4) Companions are, perhaps, DOCTOR WHO’s best avenue by which audiences can explore themselves - their own hopes, their own dreams, their own sense of identities and belonging. Some companions (like Susan Foreman) seem re-born, or newly enlightened , when their time in the TARDIS is over. Others seem haunted and filled with antipathy towards their adventures (Tegan Jovanka). Some (Donna Noble) seem addicted to the escape provided by the TARDIS and the Doctor. [NOTE: I always interpreted Donna’s arc as something of a drug parallel. When we first meet Donna after the events of Christmas invasion, she’s been yearning for adventures in that Blue Box...longing for both it and the Doctor...she;‘s craving. The end oif her arc basically finds her burning out, with the Doctor needing to intervene to save her.] All of this means: Companions, perhaps moreso than the Doctor’s own journey, are instrumental in show’s exploration of the human condition, bringing very real world confusion, desires, apprehensions, and mistakes into equations which are often over the top. It is through companions, and their reactions to their trials and tribulations in the TARDIS, that we learn a bit more about what makes US tick. A hugely significant driving force in DOCTOR WHO’s effectiveness and longevity.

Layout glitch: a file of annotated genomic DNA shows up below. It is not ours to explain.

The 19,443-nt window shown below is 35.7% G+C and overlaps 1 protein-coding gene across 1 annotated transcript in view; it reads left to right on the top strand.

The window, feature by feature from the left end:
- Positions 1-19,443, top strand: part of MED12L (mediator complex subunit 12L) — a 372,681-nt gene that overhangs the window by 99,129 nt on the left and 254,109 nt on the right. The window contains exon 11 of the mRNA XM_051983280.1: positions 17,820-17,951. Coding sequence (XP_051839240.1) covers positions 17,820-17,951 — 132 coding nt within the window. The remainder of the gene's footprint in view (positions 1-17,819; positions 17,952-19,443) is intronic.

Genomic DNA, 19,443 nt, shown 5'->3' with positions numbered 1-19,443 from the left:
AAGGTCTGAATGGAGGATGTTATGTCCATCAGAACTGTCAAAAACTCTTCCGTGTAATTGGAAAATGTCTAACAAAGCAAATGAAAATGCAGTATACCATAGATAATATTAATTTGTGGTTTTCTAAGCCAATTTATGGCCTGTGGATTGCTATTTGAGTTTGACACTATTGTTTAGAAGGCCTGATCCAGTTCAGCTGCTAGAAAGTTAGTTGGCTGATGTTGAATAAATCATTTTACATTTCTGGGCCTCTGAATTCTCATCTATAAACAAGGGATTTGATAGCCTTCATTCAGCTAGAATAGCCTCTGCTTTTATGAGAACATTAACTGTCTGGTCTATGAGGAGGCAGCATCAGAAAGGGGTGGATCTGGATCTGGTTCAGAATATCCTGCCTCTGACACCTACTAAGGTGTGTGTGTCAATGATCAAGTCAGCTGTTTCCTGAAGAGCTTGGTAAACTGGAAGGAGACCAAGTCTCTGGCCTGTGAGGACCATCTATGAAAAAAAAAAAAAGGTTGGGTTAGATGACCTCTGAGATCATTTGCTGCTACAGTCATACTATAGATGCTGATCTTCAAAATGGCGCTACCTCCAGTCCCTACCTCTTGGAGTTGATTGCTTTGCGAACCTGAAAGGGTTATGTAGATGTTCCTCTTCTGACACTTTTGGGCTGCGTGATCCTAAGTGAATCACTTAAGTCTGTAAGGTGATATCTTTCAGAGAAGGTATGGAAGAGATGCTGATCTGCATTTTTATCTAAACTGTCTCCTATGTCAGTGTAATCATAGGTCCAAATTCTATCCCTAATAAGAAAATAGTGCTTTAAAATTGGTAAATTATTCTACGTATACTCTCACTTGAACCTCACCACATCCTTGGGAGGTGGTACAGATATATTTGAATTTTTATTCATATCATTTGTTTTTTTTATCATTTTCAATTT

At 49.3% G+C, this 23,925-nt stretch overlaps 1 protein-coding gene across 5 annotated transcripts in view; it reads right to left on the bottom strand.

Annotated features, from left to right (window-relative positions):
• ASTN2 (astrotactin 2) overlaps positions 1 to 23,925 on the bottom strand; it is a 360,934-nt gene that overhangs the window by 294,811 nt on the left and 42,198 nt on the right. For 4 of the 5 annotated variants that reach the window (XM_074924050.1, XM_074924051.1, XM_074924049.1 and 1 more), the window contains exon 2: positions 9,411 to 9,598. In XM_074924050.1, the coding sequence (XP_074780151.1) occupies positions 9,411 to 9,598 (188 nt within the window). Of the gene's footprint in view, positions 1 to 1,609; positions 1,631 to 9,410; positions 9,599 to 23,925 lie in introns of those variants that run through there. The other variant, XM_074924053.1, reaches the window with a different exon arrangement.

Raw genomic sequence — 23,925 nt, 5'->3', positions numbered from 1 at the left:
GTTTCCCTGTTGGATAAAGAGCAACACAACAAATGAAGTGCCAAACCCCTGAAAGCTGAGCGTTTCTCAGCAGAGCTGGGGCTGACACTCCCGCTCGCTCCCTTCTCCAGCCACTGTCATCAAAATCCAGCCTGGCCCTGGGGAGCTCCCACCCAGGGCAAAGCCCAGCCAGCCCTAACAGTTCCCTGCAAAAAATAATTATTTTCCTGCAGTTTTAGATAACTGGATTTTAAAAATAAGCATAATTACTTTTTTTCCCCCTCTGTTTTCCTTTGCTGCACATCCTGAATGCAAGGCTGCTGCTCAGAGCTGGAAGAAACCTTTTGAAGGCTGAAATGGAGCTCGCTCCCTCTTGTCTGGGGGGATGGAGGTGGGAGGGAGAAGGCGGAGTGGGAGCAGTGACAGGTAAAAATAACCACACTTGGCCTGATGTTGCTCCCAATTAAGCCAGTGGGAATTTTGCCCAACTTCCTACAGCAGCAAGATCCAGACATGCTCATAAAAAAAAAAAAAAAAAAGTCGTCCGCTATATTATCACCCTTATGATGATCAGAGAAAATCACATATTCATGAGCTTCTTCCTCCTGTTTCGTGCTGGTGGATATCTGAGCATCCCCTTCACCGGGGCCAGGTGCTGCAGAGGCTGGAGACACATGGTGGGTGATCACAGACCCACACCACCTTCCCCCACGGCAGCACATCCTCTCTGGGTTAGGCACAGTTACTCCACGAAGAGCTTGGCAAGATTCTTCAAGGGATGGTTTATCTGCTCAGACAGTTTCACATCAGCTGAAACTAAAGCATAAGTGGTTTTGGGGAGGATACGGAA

Presuming the above assessment is any any way valid, lets activate our Imaginators (to borrow a term I use with my five year old) for a moment and conjure how far this long-standing companion model can be stretched. Again, discussion is most warmly invited.
IS THE TARDIS A COMPANION?
In many ways, the TARDIS is a main character - I’d even posit that the TARDIS is as much a ‘main character’ as the Doctor, although the show’s writers have not regarded it as such historically.
Sentient or not (it’s presumed sentience having been firmly established very early on, and pointedly actualized in Season/Series Six’s The Doctor’s Wife), the TARDIS impacts the Doctor as fully as any human companions by virtue of it being a random and unpredictable element with a penchant for putting the Doctor where he needs to be, as opposed to where he wants to be. And this is a tremendously vital ingredient in any “hero’s journey.”